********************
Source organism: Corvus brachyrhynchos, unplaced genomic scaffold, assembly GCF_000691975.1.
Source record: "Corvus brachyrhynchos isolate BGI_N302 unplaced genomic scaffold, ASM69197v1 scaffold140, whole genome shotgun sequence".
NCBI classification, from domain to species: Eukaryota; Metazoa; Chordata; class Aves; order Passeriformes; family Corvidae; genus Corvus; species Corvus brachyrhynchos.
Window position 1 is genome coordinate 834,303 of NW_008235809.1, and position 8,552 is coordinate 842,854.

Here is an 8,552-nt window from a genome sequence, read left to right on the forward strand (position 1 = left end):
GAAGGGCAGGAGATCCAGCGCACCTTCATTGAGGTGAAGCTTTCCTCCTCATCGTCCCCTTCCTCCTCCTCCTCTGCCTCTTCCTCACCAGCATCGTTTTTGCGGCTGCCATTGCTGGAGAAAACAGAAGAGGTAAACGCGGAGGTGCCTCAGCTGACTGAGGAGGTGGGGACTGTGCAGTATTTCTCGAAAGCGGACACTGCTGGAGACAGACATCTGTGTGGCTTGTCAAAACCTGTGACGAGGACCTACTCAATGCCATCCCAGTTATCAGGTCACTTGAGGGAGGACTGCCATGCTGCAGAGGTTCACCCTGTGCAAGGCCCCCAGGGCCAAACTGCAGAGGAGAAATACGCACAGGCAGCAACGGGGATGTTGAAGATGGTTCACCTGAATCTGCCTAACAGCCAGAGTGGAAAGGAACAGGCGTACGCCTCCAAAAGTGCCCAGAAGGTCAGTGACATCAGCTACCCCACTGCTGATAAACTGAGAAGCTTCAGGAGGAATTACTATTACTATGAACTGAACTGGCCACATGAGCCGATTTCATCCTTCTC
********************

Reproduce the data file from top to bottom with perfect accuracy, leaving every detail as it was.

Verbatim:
Source organism: Corvus brachyrhynchos, unplaced genomic scaffold, assembly GCF_000691975.1.
Source record: "Corvus brachyrhynchos isolate BGI_N302 unplaced genomic scaffold, ASM69197v1 scaffold140, whole genome shotgun sequence".
NCBI classification, from domain to species: Eukaryota; Metazoa; Chordata; class Aves; order Passeriformes; family Corvidae; genus Corvus; species Corvus brachyrhynchos.
Window position 1 is genome coordinate 834,303 of NW_008235809.1, and position 8,552 is coordinate 842,854.

Here is an 8,552-nt window from a genome sequence, read left to right on the forward strand (position 1 = left end):
GAAGGGCAGGAGATCCAGCGCACCTTCATTGAGGTGAAGCTTTCCTCCTCATCGTCCCCTTCCTCCTCCTCCTCTGCCTCTTCCTCACCAGCATCGTTTTTGCGGCTGCCATTGCTGGAGAAAACAGAAGAGGTAAACGCGGAGGTGCCTCAGCTGACTGAGGAGGTGGGGACTGTGCAGTATTTCTCGAAAGCGGACACTGCTGGAGACAGACATCTGTGTGGCTTGTCAAAACCTGTGACGAGGACCTACTCAATGCCATCCCAGTTATCAGGTCACTTGAGGGAGGACTGCCATGCTGCAGAGGTTCACCCTGTGCAAGGCCCCCAGGGCCAAACTGCAGAGGAGAAATACGCACAGGCAGCAACGGGGATGTTGAAGATGGTTCACCTGAATCTGCCTAACAGCCAGAGTGGAAAGGAACAGGCGTACGCCTCCAAAAGTGCCCAGAAGGTCAGTGACATCAGCTACCCCACTGCTGATAAACTGAGAAGCTTCAGGAGGAATTACTATTACTATGAACTGAACTGGCCACATGAGCCGATTTCATCCTTCTC